Neha Gangal, the study’s first author, said previous studies showed about a 14 percent reduction in overdose deaths in states where access to naloxone is increased. Ohio had the second-highest rate of opioid overdose deaths in 2017, according to the National Institute on Drug Abuse.
The bottom line, Gangal said, is that “legal barriers needed to be removed to address this important public health crisis. Pharmacists positively impact the health of patients every day and work tirelessly to address the opioid epidemic. By providing naloxone, pharmacists save lives.”
The majority of states allow pharmacists to dispense the medicine without a prescription under varying guidelines.
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The increase in naloxone prescriptions doesn’t surprise Middletown Health Commissioner Jackie Phillips “only because it was probably zero (before the law) as Narcan wasn’t really available” to the public.
“Right now, we think as Narcan as for heroin, but it’s for any opiate overdose,” Phillips said. “Narcan is just a wonderful thing because you can prevent a death.”
She said naloxone can help save the life of an older person who may have forgotten they already took one of their opiate pills before taking a second. Some doctors “proactively prescribe” naloxone to cancer and chronic pain patients, she said.
“I think it’s a good thing, the availability, especially the at-risk population that are susceptible to overdose,” said Scott Rasmus, Butler County Mental Health and Addiction Recovery Services Board executive director.
The 2,300 percent increase is "a very large number," but Rasmus said he also isn't surprised. There's a lot of access to free doses of Narcan, including with the Ohio Department of Health's Project DAWN which program participants receive a naloxone kit and training.
Brenda Pahl, Cedarville University director of experiential programs and assistant professor of pharmacy practice, said pharmacists are one of the more accessible health care providers, and patients can come in without having to make an appointment. Pahl said pharmacy students learn about naloxone in school.
“We have that knowledge, and we’d like to be able to use it help patients,” Pahl said.
Rasmus said “education is very important,” but so is continual monitoring and assessment of cutting-edge best practices and evidence-based practices, as well as continuing to provide Narcan access to the general public, especially the at-risk population.
“We’re always tracking research and what’s on our radar and what we hear from different channels,” he said. “We’re always trying to do one better.”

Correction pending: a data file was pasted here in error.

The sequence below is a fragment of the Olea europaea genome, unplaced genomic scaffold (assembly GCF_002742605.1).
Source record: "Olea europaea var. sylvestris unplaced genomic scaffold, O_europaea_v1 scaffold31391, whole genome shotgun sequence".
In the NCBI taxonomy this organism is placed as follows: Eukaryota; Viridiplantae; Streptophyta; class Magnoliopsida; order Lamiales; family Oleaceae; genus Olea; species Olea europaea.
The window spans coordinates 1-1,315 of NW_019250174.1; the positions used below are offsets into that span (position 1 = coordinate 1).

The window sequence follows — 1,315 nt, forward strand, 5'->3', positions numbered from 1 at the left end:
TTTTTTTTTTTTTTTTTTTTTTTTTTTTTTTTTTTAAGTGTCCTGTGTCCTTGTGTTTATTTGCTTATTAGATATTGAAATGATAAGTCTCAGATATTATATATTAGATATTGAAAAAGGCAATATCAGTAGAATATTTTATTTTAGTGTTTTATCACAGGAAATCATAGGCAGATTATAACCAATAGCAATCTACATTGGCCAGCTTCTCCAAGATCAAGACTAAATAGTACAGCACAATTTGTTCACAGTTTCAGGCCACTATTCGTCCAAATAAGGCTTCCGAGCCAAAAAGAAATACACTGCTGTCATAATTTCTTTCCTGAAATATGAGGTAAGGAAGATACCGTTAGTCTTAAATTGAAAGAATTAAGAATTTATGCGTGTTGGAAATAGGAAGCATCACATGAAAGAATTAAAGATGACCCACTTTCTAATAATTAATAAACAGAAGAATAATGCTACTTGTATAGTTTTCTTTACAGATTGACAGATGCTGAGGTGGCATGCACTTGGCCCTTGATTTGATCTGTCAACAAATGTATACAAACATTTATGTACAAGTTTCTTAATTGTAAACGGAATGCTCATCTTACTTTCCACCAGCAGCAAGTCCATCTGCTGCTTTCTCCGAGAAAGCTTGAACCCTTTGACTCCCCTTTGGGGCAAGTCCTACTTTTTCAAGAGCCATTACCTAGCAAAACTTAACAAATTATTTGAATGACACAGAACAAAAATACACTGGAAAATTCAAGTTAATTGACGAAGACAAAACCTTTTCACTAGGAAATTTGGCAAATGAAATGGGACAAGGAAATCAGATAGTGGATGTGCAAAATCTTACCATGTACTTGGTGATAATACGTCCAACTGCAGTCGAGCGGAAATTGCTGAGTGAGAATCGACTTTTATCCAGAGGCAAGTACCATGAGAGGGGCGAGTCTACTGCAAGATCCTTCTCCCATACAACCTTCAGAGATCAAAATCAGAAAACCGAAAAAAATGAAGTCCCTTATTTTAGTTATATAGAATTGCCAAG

Overdose deaths in Butler County have dropped in recent years after reaching a record high 232 in 2017. It’s dropped to 164 in 2018 and preliminary results indicate it’s at 156 for 2019, though Butler County Coroner officials believe that could rise when final end-of-the-year test results are returned. Of the 156 overdose deaths last year, 125 had an opioid detected, according to coroner spokesperson Martin Schneider. There were 61 methamphetamine overdose deaths last year, 49 of which also involved an opioid.
“More work needs to be done, and obviously we want to get to the point where the numbers are zero, which is very hard to obtain of course, but the more we can drive this down the better. I don’t think we can sit still … we need to investigate,” Rasmus said.
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As of May 2019, approximately 75 percent of community pharmacies in Ohio were registered to dispense naloxone without a prescription.
In the study, the research team compared 18 months of post-policy data to pre-policy data from Ohio’s Medicaid records and the database of the Kroger Ohio pharmacies, which includes prescriptions for patients with all types of insurance, not just Medicaid.
Out of Ohio Medicaid recipients, the total number of patients receiving naloxone increased from 183 patients in the pre-policy period to 3,847 patients in the post-policy period.
The analysis using the Kroger data confirmed an increase in the number of naloxone prescriptions dispensed for all types of insurance, including cash prescriptions. Kroger and CVS in February 2016 announced their pharmacies would dispense naloxone without a prescription.
Researchers also found that low-employment counties had 18 percent more naloxone prescriptions dispensed per month compared to high employment counties.
Heaton said the uptick in low-employment areas is most likely because the local pharmacy is often the sole health care contact for people living in these locations.
Lori Erion, Families of Addicts founder, said it’s a good initiative but also pointed out that Narcan is not free at a pharmacy, and there are other ways to get access for free in Dayton.
Families of Adicts had held Narcan training through 2019 where attendees received the medication for free. Every Wednesday at noon at Samaritan CrisisCare, at the Elizabeth Place campus in Dayton, there is free Narcan training and attendees receive free medication.
She said in one example, a Rite Aid near her had a display promoting Narcan, which she thought was great, but people sometimes have bad experiences in line at a pharmacy getting medication related to addiction.
What is naloxone?
Naloxone, also known as the brand name Narcan, is an opioid antagonist used to counter the effects of opioid overdoses, such as with morphine and heroin.
Naloxone works by blocking the effects of opioids on the brain. Opioids bind to receptors in the brain but naloxone has an even stronger attraction to the brain receptors.
“So it attaches and pushes off the opioid,” said Brenda Pahl, Cedarville University director of experiential programs and assistant professor of pharmacy practice. She said this lets the person breathe normally again.